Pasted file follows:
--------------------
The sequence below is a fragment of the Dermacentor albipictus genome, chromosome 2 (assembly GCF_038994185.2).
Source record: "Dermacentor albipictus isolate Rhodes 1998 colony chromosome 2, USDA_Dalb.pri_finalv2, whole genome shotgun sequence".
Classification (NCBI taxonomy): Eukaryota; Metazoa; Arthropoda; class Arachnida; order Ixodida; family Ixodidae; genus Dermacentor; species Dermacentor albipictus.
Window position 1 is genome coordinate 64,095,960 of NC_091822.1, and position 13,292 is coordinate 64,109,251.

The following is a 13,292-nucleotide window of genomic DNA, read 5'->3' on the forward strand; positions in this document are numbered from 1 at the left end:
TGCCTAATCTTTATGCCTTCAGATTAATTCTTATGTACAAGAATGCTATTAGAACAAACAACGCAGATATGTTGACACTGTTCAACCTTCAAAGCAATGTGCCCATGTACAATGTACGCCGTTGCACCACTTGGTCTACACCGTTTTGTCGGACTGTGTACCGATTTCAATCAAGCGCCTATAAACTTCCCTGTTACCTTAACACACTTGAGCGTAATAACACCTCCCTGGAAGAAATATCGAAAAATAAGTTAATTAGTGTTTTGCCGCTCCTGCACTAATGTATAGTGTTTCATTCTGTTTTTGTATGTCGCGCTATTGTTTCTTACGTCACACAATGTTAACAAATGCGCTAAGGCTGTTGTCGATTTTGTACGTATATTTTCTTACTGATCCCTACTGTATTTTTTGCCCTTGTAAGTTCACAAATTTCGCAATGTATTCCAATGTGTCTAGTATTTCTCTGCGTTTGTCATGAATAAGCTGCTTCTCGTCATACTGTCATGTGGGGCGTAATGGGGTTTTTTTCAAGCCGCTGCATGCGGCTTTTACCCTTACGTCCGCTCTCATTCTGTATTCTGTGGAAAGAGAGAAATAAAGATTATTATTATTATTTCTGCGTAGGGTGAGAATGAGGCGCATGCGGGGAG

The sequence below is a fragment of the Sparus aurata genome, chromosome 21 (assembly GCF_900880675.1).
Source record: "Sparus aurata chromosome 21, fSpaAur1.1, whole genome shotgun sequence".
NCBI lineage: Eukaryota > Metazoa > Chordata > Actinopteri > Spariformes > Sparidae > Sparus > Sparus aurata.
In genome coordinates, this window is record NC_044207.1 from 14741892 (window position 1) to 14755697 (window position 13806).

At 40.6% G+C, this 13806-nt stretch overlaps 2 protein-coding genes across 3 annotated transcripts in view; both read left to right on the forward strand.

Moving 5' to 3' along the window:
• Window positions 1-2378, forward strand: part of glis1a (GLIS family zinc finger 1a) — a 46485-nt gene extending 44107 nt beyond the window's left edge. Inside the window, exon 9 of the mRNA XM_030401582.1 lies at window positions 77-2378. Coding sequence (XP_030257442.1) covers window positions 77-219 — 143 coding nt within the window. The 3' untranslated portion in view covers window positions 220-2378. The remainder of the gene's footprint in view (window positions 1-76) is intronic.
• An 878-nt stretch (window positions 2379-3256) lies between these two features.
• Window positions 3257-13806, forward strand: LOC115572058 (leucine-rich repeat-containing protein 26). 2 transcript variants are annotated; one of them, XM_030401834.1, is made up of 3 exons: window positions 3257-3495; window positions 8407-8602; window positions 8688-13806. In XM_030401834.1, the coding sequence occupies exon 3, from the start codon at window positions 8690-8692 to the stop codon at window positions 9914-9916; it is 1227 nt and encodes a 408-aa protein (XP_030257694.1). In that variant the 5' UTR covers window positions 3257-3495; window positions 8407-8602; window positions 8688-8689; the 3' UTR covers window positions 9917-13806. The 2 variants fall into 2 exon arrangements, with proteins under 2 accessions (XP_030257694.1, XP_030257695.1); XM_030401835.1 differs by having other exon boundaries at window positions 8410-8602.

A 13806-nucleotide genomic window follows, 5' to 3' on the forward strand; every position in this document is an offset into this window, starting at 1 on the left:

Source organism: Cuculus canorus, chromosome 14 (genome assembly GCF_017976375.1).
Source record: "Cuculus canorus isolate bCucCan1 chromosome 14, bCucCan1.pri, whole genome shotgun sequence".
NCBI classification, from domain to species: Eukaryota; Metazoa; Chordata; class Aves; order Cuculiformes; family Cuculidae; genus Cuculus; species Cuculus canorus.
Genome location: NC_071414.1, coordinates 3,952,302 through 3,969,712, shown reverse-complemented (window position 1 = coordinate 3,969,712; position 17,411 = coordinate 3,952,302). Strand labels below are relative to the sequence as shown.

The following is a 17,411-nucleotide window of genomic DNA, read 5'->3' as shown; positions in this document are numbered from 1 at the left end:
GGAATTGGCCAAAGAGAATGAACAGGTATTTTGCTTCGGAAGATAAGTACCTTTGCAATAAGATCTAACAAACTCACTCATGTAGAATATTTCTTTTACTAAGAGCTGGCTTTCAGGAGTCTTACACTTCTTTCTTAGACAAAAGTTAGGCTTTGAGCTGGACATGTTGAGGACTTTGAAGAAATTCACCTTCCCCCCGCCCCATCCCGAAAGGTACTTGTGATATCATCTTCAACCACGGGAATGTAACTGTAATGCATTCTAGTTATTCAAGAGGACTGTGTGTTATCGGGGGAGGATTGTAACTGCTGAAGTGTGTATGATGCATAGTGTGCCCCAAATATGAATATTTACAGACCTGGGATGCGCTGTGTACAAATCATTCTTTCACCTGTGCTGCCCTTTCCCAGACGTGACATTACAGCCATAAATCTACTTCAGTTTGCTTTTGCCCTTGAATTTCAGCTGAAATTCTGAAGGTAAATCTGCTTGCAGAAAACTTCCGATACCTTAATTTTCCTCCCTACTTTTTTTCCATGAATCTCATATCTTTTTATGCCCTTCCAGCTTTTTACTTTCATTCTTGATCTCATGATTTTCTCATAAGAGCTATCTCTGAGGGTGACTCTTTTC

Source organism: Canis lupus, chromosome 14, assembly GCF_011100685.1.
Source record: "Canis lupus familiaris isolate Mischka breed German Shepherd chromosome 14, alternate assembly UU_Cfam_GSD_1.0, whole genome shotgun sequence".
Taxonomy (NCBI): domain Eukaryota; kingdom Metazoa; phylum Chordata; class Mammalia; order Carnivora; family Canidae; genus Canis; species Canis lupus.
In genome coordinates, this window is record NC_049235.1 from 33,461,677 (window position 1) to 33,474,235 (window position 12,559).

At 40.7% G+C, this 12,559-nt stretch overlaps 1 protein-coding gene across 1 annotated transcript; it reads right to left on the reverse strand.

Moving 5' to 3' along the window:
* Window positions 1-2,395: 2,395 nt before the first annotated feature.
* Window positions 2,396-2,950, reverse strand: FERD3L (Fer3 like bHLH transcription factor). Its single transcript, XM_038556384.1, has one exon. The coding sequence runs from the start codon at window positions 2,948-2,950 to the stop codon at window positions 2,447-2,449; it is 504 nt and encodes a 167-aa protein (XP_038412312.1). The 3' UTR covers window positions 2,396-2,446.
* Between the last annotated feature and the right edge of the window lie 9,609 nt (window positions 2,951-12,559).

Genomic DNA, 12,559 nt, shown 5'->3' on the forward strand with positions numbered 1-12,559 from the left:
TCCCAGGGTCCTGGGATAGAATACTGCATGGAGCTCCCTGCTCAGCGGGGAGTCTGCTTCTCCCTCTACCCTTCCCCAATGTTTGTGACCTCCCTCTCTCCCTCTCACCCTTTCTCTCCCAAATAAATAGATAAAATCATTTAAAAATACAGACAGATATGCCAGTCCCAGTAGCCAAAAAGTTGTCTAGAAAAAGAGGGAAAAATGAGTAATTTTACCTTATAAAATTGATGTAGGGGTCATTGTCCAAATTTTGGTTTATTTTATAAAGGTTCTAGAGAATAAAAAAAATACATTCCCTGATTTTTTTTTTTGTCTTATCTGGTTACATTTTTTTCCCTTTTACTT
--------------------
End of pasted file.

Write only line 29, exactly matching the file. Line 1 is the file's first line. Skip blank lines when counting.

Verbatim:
* Window positions 1-2,395: 2,395 nt before the first annotated feature.